By Kevin Canessa Jr.
Fans of “The West Wing” can finally rejoice. After seven years without a major political drama that really takes on issues as “West Wing” did, you’ve finally got a show on TV that brings you into the White House.
And even better, the major player in this new CBS show is a woman.
The show debuted last Sunday night — just before another great drama, “The Good Wife” — and it didn’t disappoint one bit from the very first scene.
The show follows the leadership of the nation’s new Secretary of State Elizabeth Faulkner McCord, played brilliantly by Tea Leoni. We first meet the secretary after two twenty-something boys from Hartford, Conn., are taken hostage while in Syria. The hostage takers think these kids are jihadists. Truth is, they’re not — they’re just two kids, really, who wanted to help seek peace for the Syrian people.
But they’re in serious trouble right away because the government of Syria says they’re going to be executed in just a few days — the days following their capture.
As all of this happens, the current Secretary of State is involved in a plane crash, and the President of the United States, Conrad Dalton, played by Keith Carradine (you may remember him as Frank from classic episodes of “Criminal Minds”) wants McCord to be his new Secretary of State.
She and her husband, Henry McCord, played by Tim Daly, are both living comfortable lives. She’s a political-science professor and he’s a religion professor at the University of Virginia.
But it all turns upside down when the President shows up to their Virginia ranch — and gives McCord a day to decide if she’ll accept the position.
You don’t say no to the President of the United States. No one does in reality. And no one ever did to other fictitious President, like Josiah Bartlet, most notably.
And so two months later, we’re rejoined with Mrs. McCord serving at the White House while her husband finds himself with a great job as a religion professor at the Jesuit university, Georgetown.
It’s a religion professor’s dream to work with the Jesuits, isn’t it? And that’s precisely what we learn about him when he gets there.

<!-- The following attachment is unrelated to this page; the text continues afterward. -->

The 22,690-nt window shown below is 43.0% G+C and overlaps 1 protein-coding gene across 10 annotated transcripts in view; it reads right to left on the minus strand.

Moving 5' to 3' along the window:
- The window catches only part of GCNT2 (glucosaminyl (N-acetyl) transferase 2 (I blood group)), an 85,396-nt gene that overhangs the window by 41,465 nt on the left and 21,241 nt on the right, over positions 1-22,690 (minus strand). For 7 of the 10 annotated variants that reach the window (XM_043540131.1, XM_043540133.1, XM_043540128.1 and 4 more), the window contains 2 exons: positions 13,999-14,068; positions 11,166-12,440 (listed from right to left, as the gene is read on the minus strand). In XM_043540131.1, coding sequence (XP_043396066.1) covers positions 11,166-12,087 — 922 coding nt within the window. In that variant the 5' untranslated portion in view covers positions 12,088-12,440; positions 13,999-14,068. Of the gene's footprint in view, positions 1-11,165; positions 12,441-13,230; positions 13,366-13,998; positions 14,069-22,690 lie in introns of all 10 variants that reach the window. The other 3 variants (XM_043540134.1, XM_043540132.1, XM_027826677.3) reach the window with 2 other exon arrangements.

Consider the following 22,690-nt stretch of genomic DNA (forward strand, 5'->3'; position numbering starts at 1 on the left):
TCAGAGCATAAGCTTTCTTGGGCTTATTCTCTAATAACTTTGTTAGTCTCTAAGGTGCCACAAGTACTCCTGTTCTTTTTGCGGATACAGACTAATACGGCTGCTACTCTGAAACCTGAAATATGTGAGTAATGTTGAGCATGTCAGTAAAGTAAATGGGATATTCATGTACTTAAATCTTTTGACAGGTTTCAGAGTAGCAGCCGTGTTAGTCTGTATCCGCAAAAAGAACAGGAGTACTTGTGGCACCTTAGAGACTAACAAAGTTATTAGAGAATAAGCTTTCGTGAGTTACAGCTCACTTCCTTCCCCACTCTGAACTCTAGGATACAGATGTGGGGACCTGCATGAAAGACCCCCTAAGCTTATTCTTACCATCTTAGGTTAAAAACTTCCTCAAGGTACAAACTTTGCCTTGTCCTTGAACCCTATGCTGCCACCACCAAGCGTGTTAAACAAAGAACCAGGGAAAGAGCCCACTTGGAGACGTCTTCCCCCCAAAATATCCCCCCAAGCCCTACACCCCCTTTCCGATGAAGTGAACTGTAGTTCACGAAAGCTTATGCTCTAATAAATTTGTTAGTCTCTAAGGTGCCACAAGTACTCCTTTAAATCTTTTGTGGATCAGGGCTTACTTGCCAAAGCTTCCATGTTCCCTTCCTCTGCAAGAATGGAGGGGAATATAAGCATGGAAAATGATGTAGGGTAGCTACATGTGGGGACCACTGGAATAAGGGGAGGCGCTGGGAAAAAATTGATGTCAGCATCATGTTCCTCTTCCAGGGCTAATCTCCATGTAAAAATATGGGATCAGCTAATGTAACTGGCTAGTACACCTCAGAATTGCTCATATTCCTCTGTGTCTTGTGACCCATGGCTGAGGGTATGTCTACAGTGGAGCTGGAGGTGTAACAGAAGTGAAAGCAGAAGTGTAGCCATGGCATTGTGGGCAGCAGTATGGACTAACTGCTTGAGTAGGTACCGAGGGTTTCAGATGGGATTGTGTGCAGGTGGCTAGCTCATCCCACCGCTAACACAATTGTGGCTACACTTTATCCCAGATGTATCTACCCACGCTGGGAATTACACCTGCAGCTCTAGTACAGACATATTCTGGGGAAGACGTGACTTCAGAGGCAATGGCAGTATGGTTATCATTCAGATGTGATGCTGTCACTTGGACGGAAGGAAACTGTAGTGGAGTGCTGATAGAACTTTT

But Mrs. McCord is immediately faced with a crisis — and that is, to get these two hostages freed from the Syrian prison. That’s no easy task, given the political climate there in reality.
And the reality of it transcends into this new show.
From the get-go, we’re treated to just how difficult it is to be a member of the President’s cabinet. And perhaps too stereotypically, we’re shown, right away, that it’s often more challenging for a woman to get the President’s ear than it is for a man to get his ear.
Her covert plan to get the two hostages freed is immediately dismissed by the President — her long-time friend from days back in the Central Intelligence Agency — in favor of a plan presented by the chief of staff, a man.
So while there are some trite themes that one might expect a woman new to the White House to experience, the bottom line is the show has taken — and will continue to take — serious modern- day, post-9/11 themes and it will run with them.
This is perhaps even more exciting than “The West Wing” was, as that show never directly addressed the change to the world after 9/11 (the show began pre-Sept. 11, 2001 in 1999, and while it did occasionally touch on terrorism, it never did so based on real-time events).
“Madam Secretary” is different. The subjects are real. We finally get a very strong woman in a very high position of authority — and she’s the focus of the show, not the President at all.
In fact, this show doesn’t work one bit if the Secretary of State is a man. But it works with her as a woman (sure there have been other shows with women in a powerful position — think “24” — but those characters have always had major flaws and weaknesses.
Elizabeth Faulkner McCord is by no means weak. She’s anything but it.
And because of that, “Madam Secretary” is one that will absolutely last. It should draw tremendous ratings following football and “60 Minutes” on CBS.
And finally, “West Wing” fans can rejoice because they’re more than likely going to get the politics fix from Hollywood so desperately missed since that show went off the air seven years ago.